Medal Day at MacDowell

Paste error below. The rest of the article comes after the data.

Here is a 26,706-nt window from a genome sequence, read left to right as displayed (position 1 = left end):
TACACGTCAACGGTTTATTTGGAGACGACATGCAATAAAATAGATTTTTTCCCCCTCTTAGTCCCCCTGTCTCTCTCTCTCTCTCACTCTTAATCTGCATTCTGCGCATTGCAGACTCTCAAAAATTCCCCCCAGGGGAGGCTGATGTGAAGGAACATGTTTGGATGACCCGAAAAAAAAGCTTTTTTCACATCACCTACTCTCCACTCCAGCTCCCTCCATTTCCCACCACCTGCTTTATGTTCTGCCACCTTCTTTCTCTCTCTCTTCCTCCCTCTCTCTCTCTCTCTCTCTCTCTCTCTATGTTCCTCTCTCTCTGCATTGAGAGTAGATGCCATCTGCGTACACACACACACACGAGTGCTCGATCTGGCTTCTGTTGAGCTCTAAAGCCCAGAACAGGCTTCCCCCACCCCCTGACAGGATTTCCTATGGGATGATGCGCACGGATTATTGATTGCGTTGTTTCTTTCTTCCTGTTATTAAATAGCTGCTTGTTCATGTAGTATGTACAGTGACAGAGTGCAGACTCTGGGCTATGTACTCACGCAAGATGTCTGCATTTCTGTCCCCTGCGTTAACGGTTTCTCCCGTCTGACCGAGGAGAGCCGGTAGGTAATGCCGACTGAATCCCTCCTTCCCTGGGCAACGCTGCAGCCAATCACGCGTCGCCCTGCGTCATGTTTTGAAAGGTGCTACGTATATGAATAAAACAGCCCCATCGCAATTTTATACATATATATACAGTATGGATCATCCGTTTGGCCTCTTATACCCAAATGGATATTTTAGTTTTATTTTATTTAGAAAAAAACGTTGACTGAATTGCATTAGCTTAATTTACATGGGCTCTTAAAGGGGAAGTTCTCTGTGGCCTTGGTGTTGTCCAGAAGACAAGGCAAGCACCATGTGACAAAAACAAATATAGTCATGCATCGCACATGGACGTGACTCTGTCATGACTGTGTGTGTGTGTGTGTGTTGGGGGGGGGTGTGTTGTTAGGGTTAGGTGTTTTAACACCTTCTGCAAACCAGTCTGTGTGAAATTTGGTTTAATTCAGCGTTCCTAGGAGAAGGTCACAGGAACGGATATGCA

This August, The MacDowell Colony, the nation's leading artist residency program, celebrated 50 years of Medal Day. Medal Day at MacDowell honors an artist for lifetime achievement and in the past has brought such luminaries as Georgia O'Keeffe, John Updike, Merce Cunningham, and Aaron Copland to its community of 6,000 in the hills of New Hampshire. Since the first Medal Day in 1960, the August day has become a cultural destination for those who regard and honor freedom of expression as one of the most sacred values in our country and in our daily lives. This year, more than 1,500 people attended Medal Day, and the occasion was made even more memorable with a public art project that involved teenagers, kids, grandparents, moms and dads, students, artists, and art appreciators from all walks of life. Created and overseen by two MacDowell artists, participants were given string to weave around a framework. Over several days, the string became a symbolic network of individual expression and the commonalty of creative purpose. It was a sight to see and further enriched the day that, this year, honored acclaimed visual artist Kiki Smith as the 50th Medalist. In addition to the Medal ceremony and the art project, guests were invited to tour the studios of the 32 artists currently in residence at MacDowell. These artists opened their worlds and their creative processes to all, demonstrating how the work that goes on to be published, screened, and performed around the world often first sees the light in the solitary lab of a MacDowell studio. Since 1907, when MacDowell was founded, there have been more than 6,500 artists who have created in its woods. Those artists have included Alice Walker, Leonard Bernstein, Thornton Wilder, Alice Sebold, Benny Andrews, to name just a few. By opening the Colony doors every summer, Medal Day provides its community and the larger culture with an annual, inspirational, and important reminder: Creative expression is at the very cornerstone of our evolution as a civilization and the means by which we confront and understand the profound questions affecting our time and ourselves.
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